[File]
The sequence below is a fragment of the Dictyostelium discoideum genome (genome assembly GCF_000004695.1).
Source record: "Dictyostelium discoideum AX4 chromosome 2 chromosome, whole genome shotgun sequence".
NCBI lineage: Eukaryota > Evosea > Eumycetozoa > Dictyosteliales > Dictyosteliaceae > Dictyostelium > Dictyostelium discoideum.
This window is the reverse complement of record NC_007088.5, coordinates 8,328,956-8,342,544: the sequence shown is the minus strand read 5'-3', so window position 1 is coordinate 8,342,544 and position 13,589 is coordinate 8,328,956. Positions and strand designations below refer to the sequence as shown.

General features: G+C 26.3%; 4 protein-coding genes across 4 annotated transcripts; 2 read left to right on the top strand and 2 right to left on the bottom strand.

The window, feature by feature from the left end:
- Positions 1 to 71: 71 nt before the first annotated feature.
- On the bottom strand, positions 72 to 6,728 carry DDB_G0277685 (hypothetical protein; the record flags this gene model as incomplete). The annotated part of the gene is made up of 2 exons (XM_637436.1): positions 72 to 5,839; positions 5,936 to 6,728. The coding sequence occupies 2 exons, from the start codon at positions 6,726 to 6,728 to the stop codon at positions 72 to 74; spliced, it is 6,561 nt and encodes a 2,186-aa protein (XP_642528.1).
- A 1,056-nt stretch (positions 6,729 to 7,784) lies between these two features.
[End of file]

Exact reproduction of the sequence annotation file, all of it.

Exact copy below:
The sequence below is a fragment of the Dictyostelium discoideum genome (genome assembly GCF_000004695.1).
Source record: "Dictyostelium discoideum AX4 chromosome 2 chromosome, whole genome shotgun sequence".
NCBI lineage: Eukaryota > Evosea > Eumycetozoa > Dictyosteliales > Dictyosteliaceae > Dictyostelium > Dictyostelium discoideum.
This window is the reverse complement of record NC_007088.5, coordinates 8,328,956-8,342,544: the sequence shown is the minus strand read 5'-3', so window position 1 is coordinate 8,342,544 and position 13,589 is coordinate 8,328,956. Positions and strand designations below refer to the sequence as shown.

General features: G+C 26.3%; 4 protein-coding genes across 4 annotated transcripts; 2 read left to right on the top strand and 2 right to left on the bottom strand.

The window, feature by feature from the left end:
- Positions 1 to 71: 71 nt before the first annotated feature.
- On the bottom strand, positions 72 to 6,728 carry DDB_G0277685 (hypothetical protein; the record flags this gene model as incomplete). The annotated part of the gene is made up of 2 exons (XM_637436.1): positions 72 to 5,839; positions 5,936 to 6,728. The coding sequence occupies 2 exons, from the start codon at positions 6,726 to 6,728 to the stop codon at positions 72 to 74; spliced, it is 6,561 nt and encodes a 2,186-aa protein (XP_642528.1).
- A 1,056-nt stretch (positions 6,729 to 7,784) lies between these two features.